Old-time music is becoming an increasing force within mainstream country music. Ob the wake of the Coen Brothers' blockbuster O Brother, a renewed interest for traditional American music, from folk to bluegrass, is sweeping the country, attracting a younger, more feminine audience. After having mapped out the various territories and eras of classic country music, this paper explores the nostalgic and religious dimensions of the current revival and analyzes the changes it triggered in the economics of country music.
 
This critical review essay focuses on three areas that reflect the current dilemmas raised by ICTs in relation to privacy: the technical layer of network security, the content layer of misuse by third party and the social layer of intimacy boundaries. This layered typology takes into account the displacement of privacy issues from secrecy to anonymity and traceability as well as the move from a market-controlled view of privacy towards leverage by the end-users. It considers the various models for privacy regulation and self-regulation that are currently being debated in the United States. Finally, it interprets these models in the light of the US context specificity, where privacy is still considered as private property, while pressures from the end-users tend to promote a more democratic, distributed and generative option that could eventually mesh with European visions of privacy as dignity and self-empowerment.
 
The adoption in 1990 by the Financial Accounting Standards Board of a new standard (SFAS 106) on accounting for post-retirement benefits other than pensions triggered off significant cuts in the retiree health benefits granted by many U.S. corporations to their former employees. This paper investigates the circumstances in which this new standard was issued, and used by employers for terminating some of their earlier commitments.
 
In the wake of 9/11, there was a strong demand to find out why the intelligence community, the discreet but fundamental instrument of America's foreign policy, had failed to prevent this catastrophe. Congress responded with the creation of an investigative commission. However, parents of the September 11th victims voiced their concerns that the investigation might not be independent enough. Eventually, an independent blue-ribbon panel was organized. This article shows that next to the executive and legislative bodies America's civil society did play a part in the investigation as well as in the reform of intelligence.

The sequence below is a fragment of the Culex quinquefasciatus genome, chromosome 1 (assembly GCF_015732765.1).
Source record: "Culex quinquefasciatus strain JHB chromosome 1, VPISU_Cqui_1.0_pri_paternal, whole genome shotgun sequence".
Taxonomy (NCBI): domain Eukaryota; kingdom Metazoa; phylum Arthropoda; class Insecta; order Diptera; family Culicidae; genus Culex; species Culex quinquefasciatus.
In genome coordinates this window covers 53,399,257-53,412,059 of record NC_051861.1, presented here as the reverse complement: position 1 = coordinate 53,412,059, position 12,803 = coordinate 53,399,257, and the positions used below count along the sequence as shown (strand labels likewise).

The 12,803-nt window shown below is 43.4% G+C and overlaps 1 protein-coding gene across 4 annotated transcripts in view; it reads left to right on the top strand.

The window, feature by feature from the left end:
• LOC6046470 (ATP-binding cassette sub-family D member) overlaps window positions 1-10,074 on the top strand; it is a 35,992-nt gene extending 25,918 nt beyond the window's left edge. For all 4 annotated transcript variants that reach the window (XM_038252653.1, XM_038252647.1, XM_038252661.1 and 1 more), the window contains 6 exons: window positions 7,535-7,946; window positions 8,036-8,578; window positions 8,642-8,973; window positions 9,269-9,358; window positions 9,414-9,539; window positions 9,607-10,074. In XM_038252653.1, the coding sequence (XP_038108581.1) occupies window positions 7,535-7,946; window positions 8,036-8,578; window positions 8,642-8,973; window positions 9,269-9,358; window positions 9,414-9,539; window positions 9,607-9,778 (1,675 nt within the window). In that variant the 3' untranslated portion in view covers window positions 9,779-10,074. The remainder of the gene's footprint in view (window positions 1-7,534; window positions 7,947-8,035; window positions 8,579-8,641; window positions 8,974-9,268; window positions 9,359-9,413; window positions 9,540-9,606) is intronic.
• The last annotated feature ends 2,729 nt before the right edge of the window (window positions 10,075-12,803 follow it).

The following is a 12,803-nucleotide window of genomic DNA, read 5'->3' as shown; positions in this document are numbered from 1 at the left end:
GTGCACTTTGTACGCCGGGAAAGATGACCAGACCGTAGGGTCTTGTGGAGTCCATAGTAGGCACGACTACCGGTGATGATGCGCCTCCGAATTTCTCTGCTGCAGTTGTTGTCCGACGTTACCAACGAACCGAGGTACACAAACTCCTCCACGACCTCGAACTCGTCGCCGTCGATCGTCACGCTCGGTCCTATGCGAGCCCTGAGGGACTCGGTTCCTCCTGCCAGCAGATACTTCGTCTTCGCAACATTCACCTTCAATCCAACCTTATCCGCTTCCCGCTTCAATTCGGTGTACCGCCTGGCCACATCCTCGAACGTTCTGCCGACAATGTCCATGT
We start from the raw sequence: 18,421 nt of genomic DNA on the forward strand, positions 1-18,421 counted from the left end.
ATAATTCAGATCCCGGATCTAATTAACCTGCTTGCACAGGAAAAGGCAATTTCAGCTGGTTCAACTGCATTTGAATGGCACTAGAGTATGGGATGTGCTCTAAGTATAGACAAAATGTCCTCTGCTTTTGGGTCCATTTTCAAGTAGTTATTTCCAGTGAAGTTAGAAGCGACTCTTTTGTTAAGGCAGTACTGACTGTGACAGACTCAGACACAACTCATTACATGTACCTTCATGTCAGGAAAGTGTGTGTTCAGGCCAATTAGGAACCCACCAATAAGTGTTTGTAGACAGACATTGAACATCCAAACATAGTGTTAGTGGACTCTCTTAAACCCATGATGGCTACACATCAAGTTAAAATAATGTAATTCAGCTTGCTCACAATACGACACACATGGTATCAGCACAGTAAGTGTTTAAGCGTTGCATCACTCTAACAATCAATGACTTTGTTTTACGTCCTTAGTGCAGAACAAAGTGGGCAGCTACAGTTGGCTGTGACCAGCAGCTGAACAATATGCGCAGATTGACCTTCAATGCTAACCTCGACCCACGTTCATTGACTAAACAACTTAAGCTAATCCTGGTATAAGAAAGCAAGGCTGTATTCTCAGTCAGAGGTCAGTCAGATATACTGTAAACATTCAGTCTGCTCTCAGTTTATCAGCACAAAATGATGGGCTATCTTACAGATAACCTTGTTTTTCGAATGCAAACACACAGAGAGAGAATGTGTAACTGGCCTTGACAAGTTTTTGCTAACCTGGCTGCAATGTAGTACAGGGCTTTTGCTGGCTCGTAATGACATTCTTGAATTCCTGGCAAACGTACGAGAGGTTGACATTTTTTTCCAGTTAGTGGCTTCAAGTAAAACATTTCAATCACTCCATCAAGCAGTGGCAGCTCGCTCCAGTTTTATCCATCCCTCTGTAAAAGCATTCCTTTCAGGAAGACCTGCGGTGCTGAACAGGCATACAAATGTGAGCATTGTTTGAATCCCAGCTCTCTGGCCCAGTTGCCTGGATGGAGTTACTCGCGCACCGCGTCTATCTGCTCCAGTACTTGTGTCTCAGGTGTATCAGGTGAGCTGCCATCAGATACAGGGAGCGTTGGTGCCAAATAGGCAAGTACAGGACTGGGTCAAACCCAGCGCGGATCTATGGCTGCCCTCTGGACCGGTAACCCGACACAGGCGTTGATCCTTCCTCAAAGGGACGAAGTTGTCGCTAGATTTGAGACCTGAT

Progressive multiculturalist movements aim to eradicate socio-economic inequality through education. Conservative groups, notably from the Christian Right, have consistently opposed multiculturalism, particularly during the "culture wars" of the 1980s and 1990s, and with renewed fervor since September 11, 2001. This paper seeks to evaluate the results of this ideological struggle by examining the image of American society presented in history textbooks published before and after 2001.
 
In the wake of 9/11, there was a strong demand to find out why the intelligence community, the discreet but fundamental instrument of America's foreign policy, had failed to prevent this catastrophe. Congress responded with the creation of an investigative commission. However parents of the September 11(th) victims voiced their concerns that the investigation might not be independent enough. Eventually, an independent blue-ribbon panel was organized. This article shows that next to the executive and legislative bodies America's civil society did play a part in the investigation as well as in the reform of intelligence.
 
This article belongs to the new field of biography as history. Far from restricting itself to the narrative account of Joel Barlow's life and works, it tries to capture the various facets of this man with all the contradictions which were inherent in his character and fate, and which he shared with his Enlightenment contemporaries. As happened with a large number of great political actors in the history of mankind, Barlow's background, as well as his rather mediocre 'genius', raises the essential question of how and why such an ordinary man achieved so singular a role in the extraordinary history of his time, to the point of finding himself right in the eye of the Napoleonic cyclone which eventually killed him.